The ‘creator’ of Bitcoin, Satoshi Nakamoto, is the world’s most elusive billionaire. Very few people outside of the Department of Homeland Security know Satoshi’s real name. In fact, DHS will not publicly confirm that even THEY know the billionaire’s identity. Satoshi has taken great care to keep his identity secret employing the latest encryption and obfuscation methods in his communications. Despite these efforts (according to my source at the DHS) Satoshi Nakamoto gave investigators the only tool they needed to find him — his own words. Using stylometry one is able to compare texts to determine authorship of a particular work. Throughout the years Satoshi wrote thousands of posts and emails and most of which are publicly available. According to my source, the NSA was able to the use the ‘writer invariant’ method of stylometry to compare Satoshi’s ‘known’ writings with trillions of writing samples from people across the globe. By taking Satoshi’s texts and finding the 50 most common words, the NSA was able to break down his text into 5,000 word chunks and analyse each to find the frequency of those 50 words. This would result in a unique 50-number identifier for each chunk. The NSA then placed each of these numbers into a 50-dimensional space and flatten them into a plane using principal components analysis. The result is a ‘fingerprint’ for anything written by Satoshi that could easily be compared to any other writing.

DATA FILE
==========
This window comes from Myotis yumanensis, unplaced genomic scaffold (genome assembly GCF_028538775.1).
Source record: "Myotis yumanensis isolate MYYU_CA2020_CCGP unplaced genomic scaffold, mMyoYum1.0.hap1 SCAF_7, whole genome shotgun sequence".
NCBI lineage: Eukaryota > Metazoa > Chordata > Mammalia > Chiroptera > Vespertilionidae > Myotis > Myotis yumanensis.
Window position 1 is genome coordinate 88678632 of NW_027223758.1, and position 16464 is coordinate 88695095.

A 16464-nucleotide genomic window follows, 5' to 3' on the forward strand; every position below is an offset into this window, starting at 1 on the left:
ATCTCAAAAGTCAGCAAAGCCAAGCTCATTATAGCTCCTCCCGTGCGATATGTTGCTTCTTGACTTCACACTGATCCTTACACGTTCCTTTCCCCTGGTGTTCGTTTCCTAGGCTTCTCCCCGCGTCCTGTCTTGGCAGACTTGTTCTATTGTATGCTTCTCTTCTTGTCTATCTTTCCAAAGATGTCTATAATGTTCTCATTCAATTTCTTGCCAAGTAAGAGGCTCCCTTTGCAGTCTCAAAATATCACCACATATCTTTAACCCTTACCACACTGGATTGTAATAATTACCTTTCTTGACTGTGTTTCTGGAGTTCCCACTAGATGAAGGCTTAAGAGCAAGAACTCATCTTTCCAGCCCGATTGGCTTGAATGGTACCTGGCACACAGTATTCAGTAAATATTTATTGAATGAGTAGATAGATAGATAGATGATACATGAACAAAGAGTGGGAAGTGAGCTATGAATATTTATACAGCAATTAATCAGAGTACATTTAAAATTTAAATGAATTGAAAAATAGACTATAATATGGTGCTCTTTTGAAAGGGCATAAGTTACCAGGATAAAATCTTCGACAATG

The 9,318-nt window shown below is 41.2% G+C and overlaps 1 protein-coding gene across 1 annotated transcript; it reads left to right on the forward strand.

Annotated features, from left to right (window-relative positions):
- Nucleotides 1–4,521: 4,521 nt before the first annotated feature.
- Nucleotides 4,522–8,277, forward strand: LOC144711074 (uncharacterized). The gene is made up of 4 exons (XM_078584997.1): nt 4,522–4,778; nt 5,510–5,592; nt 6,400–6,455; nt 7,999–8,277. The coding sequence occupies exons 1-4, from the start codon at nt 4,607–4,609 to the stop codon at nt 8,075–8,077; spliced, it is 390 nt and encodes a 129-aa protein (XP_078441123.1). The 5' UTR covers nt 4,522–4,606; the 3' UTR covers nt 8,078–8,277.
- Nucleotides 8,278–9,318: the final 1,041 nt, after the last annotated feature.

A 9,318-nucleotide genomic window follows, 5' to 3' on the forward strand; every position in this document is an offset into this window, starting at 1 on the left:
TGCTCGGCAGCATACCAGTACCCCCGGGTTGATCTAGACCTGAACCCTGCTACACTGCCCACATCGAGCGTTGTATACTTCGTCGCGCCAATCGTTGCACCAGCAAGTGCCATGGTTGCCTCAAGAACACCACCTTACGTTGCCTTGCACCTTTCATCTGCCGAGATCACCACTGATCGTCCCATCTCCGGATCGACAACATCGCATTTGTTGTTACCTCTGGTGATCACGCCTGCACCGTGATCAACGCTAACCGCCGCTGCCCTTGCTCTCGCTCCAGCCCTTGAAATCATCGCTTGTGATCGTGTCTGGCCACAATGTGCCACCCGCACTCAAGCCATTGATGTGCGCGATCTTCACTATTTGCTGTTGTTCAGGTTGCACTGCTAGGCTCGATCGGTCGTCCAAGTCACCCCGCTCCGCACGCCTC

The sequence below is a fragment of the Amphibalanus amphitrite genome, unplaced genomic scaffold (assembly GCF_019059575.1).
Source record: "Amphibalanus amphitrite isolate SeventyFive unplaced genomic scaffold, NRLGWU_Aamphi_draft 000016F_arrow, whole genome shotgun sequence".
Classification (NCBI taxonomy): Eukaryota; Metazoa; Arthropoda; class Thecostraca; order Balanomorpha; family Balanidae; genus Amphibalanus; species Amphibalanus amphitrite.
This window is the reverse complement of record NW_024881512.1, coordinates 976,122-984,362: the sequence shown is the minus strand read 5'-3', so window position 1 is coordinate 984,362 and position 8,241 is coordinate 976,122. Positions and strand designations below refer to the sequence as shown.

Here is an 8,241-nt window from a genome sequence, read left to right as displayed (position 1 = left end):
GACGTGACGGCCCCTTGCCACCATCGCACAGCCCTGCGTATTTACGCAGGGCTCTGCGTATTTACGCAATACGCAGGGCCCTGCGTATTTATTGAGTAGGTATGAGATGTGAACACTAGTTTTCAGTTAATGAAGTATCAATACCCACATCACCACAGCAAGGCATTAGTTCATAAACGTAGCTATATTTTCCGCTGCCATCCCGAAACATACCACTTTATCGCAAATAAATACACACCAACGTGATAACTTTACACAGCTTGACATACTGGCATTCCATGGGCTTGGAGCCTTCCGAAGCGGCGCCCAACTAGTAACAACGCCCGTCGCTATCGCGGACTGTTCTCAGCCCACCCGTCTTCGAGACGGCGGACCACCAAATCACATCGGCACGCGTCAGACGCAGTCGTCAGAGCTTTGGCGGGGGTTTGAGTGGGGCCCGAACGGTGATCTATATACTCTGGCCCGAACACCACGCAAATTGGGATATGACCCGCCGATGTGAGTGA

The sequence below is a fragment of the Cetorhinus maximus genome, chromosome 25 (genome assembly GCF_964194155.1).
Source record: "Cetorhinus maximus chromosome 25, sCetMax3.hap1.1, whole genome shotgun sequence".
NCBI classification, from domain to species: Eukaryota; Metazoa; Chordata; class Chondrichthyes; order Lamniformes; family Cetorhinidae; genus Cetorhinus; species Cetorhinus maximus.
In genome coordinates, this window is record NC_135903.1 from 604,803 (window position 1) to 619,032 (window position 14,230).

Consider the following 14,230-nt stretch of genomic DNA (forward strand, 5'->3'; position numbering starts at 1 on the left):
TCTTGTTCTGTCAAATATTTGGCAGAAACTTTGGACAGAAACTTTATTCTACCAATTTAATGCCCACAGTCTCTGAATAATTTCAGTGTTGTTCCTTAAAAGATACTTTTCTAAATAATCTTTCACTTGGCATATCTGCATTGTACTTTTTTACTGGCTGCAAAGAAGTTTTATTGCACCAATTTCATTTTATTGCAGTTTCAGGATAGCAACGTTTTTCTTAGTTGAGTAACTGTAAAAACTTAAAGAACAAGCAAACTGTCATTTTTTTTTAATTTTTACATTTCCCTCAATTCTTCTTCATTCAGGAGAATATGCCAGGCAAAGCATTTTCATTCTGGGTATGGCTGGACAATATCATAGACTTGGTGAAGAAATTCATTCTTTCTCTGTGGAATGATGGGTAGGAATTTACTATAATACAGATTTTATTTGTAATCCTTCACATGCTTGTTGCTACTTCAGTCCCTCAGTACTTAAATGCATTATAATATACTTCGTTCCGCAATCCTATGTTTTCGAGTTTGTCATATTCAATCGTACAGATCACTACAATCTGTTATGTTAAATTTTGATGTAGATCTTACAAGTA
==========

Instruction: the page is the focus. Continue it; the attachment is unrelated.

The article itself is dubious and unsourced and borders a bit on conspiracy theory, but the underlying concept about stylometry and its implications to privacy will be interesting to many. Naturally, it’s not much new.

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Norm Peterson on Cheers invented the symbol for Bitcoin

Interestingly it didn't stand for digital currency, but a more familiar liquid one.

In the cold opening of Cheers, Season 9, Episode 23 “Carla Loves Clavin” aired on March 21, 1991, Norm Peterson (portrayed by George Wendt) invents the original definition of what would ultimately be adopted as the iconic symbol for Bitcoin. Interestingly at the time it didn’t stand for digital currency, but a more familiar liquid one.